Ernst & Young (EY)

Source Details

Link to organisation: http://www.ey.com/AU/en/Home

Former Name: Ernst & Young

Source Type: Company

Report
17 February 2017

This report is based on a systematic review of open source information about the finances of Islamic State in its core territory in Syria and Iraq.

Discussion paper
27 November 2015

To help ensure optimal future outcomes for patients with chronic conditions and complex care needs at a time of significant primary health care reform and change, this paper proposes a sustainable...

Report
7 May 2015

This is the third in a series of reports produced by ReachOut and EY examining the current and future states of mental health and mental health service provision in Australia.  

Report
4 May 2015

Australia is one of the most digitally connected places on earth, yet our nation is lagging in terms of our digital maturity. At the same time, consumers rate their digital experience with...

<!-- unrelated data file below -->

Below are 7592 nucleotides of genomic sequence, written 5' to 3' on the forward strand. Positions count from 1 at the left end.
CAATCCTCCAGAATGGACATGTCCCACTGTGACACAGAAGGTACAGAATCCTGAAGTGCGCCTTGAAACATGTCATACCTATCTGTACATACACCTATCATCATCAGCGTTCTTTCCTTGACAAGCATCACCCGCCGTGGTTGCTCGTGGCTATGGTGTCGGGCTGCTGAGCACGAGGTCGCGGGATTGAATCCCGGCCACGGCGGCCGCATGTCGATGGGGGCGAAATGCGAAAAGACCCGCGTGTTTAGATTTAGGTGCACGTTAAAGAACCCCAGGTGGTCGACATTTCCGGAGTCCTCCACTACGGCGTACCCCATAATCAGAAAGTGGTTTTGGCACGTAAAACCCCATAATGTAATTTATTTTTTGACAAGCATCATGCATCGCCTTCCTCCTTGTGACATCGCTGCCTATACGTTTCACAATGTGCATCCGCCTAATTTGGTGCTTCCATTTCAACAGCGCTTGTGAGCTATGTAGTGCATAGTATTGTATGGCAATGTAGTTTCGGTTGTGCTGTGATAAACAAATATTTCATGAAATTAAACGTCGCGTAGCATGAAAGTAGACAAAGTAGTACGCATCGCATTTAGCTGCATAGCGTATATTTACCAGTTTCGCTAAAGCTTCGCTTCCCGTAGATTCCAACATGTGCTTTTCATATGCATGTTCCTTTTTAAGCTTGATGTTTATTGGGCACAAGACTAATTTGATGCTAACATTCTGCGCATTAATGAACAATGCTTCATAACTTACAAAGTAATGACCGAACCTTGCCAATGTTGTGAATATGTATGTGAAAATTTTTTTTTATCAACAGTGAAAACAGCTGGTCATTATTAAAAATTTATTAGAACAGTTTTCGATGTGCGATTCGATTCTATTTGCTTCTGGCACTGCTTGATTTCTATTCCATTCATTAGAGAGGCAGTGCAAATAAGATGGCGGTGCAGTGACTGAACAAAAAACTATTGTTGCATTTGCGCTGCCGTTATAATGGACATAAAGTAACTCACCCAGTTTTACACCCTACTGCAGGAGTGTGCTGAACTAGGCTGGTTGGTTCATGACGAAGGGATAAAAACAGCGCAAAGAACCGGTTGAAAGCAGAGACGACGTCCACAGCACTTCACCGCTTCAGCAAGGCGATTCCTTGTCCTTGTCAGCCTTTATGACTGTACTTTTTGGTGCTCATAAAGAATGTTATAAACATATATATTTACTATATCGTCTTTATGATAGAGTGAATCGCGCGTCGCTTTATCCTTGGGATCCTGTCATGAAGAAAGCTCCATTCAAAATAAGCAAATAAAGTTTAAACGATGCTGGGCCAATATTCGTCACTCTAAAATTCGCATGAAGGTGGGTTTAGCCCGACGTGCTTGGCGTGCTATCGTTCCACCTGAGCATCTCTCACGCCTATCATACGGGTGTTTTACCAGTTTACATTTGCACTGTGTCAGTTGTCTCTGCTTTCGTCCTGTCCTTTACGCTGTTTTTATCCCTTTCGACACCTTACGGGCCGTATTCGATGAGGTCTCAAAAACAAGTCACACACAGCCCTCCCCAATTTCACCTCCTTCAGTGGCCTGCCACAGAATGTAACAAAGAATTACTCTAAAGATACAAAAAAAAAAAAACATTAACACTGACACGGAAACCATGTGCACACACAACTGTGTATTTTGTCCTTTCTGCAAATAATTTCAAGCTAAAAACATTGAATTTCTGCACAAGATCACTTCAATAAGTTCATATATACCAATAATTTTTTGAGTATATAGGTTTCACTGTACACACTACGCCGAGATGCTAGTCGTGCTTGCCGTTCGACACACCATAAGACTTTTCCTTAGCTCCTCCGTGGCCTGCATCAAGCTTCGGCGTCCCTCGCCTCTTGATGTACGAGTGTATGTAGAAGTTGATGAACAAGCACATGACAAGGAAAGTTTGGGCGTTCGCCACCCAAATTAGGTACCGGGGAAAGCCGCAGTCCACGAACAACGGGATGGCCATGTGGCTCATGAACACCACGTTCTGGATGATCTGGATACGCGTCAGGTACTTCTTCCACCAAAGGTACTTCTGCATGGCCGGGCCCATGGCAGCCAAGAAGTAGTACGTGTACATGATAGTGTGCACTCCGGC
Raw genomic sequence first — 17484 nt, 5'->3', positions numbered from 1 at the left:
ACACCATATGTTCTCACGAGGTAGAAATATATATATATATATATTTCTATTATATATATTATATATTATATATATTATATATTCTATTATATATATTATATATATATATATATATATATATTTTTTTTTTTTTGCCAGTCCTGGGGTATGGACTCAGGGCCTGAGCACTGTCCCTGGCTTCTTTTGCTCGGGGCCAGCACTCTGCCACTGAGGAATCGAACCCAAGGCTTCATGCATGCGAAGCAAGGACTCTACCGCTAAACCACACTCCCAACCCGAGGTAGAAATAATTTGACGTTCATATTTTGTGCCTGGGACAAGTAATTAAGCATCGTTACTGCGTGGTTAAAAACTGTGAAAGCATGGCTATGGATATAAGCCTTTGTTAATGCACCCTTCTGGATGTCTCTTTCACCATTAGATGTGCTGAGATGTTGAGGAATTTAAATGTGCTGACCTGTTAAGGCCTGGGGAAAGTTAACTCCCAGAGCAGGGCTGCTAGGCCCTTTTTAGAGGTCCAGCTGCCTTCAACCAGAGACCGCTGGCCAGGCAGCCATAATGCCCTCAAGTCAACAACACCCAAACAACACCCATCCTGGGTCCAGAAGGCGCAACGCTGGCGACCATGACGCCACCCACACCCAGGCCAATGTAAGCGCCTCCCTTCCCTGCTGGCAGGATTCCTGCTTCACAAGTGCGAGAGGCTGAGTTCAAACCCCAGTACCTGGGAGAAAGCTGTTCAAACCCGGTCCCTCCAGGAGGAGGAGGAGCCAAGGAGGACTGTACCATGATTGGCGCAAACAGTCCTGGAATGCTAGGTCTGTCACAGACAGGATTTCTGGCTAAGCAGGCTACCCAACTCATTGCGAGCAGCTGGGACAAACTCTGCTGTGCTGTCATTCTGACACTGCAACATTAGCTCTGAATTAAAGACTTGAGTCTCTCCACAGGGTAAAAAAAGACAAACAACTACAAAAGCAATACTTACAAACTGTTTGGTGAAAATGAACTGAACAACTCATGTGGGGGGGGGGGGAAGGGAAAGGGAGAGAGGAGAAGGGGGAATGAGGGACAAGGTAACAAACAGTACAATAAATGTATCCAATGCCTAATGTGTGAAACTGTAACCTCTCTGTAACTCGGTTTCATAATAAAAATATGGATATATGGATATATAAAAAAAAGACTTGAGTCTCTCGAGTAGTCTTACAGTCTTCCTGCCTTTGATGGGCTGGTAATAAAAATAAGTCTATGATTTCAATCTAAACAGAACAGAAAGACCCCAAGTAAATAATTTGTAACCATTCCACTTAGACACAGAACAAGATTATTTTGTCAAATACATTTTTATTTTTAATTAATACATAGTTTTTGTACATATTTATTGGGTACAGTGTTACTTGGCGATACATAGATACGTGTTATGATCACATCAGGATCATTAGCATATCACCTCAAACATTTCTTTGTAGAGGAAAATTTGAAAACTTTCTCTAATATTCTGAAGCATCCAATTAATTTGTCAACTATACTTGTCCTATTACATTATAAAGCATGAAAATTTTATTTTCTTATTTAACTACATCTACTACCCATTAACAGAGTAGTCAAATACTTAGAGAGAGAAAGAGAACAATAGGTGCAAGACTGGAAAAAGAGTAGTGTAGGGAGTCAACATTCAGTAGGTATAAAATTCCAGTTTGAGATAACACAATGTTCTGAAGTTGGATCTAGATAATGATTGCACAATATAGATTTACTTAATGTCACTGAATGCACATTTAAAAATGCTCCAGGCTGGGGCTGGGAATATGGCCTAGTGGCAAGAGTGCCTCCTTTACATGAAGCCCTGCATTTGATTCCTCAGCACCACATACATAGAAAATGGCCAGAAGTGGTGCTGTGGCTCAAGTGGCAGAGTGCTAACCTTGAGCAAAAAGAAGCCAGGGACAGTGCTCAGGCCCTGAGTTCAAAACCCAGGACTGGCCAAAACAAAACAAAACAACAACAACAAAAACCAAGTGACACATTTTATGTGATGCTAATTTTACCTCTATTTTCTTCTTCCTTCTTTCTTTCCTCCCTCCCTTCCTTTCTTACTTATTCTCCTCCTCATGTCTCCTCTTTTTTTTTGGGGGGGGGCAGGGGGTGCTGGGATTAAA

Report
11 March 2015

2014 was the year digital media content went mainstream, with more than three quarters of Australians using the internet to listen to, watch or download music, podcasts, TV and film.

Report
22 January 2015

This report provides a Queensland-specific perspective on network pricing trends and highlights the potential price impacts for electricity consumers in Queensland of the non-government provision...

Report
24 November 2014

Shining a spotlight on Australian consumers to capture and understand their digital consumption and behaviours, this report provides a fresh perspective on the digital landscape.

Report
30 September 2014

Examines the experiences of 15 case study charities drawn from subsectors in which there was anecdotal evidence of significant red tape and where research on the burdens imposed was lacking:...

Report
10 March 2014

Australia's mental health system will face an additional cost to the taxpayer of $9 billion if the structure and emphasis of the current system is maintained, argues this report.

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Report
24 October 2012

According to this report, over the next 10-15 years the current public university model in Australia will not be viable in all but a few cases.